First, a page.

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‘Scalp Acne’ is A Real Thing, So Here’s How To Know If You Have It
By Nikolina Ilic | Jun 24, 2021
As if acne on our faces wasn’t enough to worry about, enter ‘Scalp Acne’, a form of acne that appears – you guessed it – on your scalp. For anyone that might have suffered acne before this isn’t great news, but never fear because it can be treated. We consult Grow’s Hair Stylist Belinda Keeley from Chumba Concept Salon to find out exactly what Scalp Acne is, why it occurs and how to eliminate it.
What is scalp acne?
Scalp Acne is a term that refers to pimples that appear on the scalp, typically occurring when a pore or hair follicle gets clogged by dead skin cells, product build up or excess sebum. For people with long hair or a lot of hair it can be harder to spot, although for many people they still want to treat it.
Why does it occur?
Similar to acne on your face, scalp acne can appear for a variety of reasons ranging from hormonal imbalances, stress, foods and reactions to products used. Unfortunately things like hormonal imbalances can be tricky to manage, but managing things like diet and stress are possible!
There is one common culprit that can be managed quite easily – product build up. Many people don’t realise that the products they use can actually be the cause of Scalp Acne. Over time, products can build up on the scalp, whether it’s shampoo, conditioner, hair spray or other hair styling products, they can leave excess residue or a film on the scalp. This product build up can be a culprit for Scalp Acne because it can cause pores or hair follicles to become clogged.
Why does it seem like it’s happening more now?
Thanks to COVID-19, many people have experienced additional stress or changes in their haircare routine which unfortunately can cause Scalp Acne. If you imagine that the skin on your scalp is very similar to the skin on your face, then it becomes a little easier to understand. Anything that disrupts the skin, such as stress, can cause changes in the skin on your scalp.
It’s no surprise science has found that stress can be highly associated with acne, mixing up our skin’s nerve signals, causing hormonal imbalances and chemicals that increase oil production. Add to that, changes in people’s haircare routine as a result of being in lock down or working from home.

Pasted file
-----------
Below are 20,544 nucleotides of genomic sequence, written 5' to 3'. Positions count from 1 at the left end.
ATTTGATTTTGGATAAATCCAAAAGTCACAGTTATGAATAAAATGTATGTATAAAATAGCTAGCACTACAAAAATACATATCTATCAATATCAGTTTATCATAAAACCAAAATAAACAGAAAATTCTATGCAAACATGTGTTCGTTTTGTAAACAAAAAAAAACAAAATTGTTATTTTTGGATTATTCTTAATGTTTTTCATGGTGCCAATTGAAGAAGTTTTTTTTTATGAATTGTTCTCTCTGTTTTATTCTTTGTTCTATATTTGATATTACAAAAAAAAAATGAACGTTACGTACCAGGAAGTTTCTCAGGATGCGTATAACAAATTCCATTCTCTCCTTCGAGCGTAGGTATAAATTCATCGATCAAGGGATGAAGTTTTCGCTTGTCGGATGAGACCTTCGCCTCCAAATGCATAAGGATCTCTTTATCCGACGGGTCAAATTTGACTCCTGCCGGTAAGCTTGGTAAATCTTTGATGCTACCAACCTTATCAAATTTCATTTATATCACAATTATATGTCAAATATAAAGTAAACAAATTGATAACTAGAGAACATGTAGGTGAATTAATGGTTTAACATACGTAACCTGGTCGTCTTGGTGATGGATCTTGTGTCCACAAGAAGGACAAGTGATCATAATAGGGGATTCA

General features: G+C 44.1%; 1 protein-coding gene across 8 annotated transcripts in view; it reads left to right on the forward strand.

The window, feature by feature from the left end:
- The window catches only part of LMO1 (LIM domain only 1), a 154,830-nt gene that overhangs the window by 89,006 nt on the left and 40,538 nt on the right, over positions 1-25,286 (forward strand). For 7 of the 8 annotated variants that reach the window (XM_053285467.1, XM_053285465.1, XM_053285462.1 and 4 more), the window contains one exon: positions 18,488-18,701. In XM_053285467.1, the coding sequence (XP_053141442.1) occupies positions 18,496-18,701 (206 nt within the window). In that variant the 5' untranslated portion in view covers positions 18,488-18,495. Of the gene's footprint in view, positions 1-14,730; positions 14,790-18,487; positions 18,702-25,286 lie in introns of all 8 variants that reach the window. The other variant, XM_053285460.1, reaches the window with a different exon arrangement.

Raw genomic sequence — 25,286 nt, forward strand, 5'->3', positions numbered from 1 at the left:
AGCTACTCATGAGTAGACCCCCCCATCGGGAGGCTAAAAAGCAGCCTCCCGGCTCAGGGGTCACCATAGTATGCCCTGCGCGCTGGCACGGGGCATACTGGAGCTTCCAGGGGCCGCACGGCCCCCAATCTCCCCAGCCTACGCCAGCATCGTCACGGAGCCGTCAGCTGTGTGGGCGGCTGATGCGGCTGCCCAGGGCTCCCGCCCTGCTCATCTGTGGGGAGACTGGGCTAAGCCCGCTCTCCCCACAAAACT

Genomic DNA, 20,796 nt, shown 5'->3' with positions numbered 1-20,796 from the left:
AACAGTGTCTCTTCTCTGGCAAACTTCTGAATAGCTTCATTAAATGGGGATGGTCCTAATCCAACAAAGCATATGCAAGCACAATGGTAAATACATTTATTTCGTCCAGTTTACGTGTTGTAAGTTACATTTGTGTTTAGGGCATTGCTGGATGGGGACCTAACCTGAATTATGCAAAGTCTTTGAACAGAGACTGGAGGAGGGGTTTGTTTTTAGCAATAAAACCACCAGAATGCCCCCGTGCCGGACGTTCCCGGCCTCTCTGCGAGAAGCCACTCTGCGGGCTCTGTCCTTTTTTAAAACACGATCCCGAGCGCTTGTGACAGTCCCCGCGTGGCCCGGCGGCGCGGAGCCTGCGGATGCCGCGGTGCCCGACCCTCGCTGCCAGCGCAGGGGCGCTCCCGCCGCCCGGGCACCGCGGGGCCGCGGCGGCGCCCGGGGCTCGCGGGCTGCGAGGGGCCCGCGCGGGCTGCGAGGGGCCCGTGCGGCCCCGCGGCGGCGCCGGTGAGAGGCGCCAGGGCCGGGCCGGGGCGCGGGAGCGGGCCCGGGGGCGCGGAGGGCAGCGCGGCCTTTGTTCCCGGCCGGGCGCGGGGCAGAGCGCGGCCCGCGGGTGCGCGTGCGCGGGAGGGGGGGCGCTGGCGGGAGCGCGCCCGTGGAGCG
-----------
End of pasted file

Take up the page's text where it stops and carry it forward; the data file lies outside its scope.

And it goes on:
This means that many people are likely to wash and style their hair differently (or not at all). A working from home routine could mean that people are washing their hair less (or even more) and both these things can cause issues with the scalp. Washing their hair less can of cause sebum or dirt to build up on the scalp and washing the hair too much can cause excess sebum production.
How can we treat scalp acne?
Treating Scalp Acne successfully really depends on the cause however the best way to approach it is via elimination. Firstly, work out whether it could be the products you’re using, or product build up. Given that product build up is a common cause, invest in a scalp scrub.
Allowing for a deep exfoliation of the scalp, it will remove excess sebum, dead skin cells and product build up to allow our natural oils to keep the hair and scalp nourished and healthy. Grow’s Stimulating Scalp Scrub is a great option because it detoxes, refreshes and restores balance to the scalp, making way for fuller, shinier and healthier hair. What’s more, its formulation can help with hair thinning and shedding, by helping to unclog hair follicles.
Many people don’t realise that over time the build-up of products, residue and sebum can clog our hair follicles, which can lead to things like Scalp Acne or hair thinning. Healthy hair should always start with the scalp, so ensure your scalp scrub will work hard to lift away impurities and remove product build-up which can keep your hair follicles clear.
If you find that a scalp scrub doesn’t do the trick, try to look at other causes such as diet or hormones. Unfortunately, it can be a process of elimination to get to the root cause! If Scalp Acne is causing you excessive stress or anxiety, ensure that you seek the advice from an expert.
Nikolina is the web-obsessed Digital Editor at Men's and Women's Health, responsible for all things social media and .com. A lover of boxing, she spends most of the time in the gym or with her husband and daughter. She was previously a Digital Editor at GQ and Vogue magazine.
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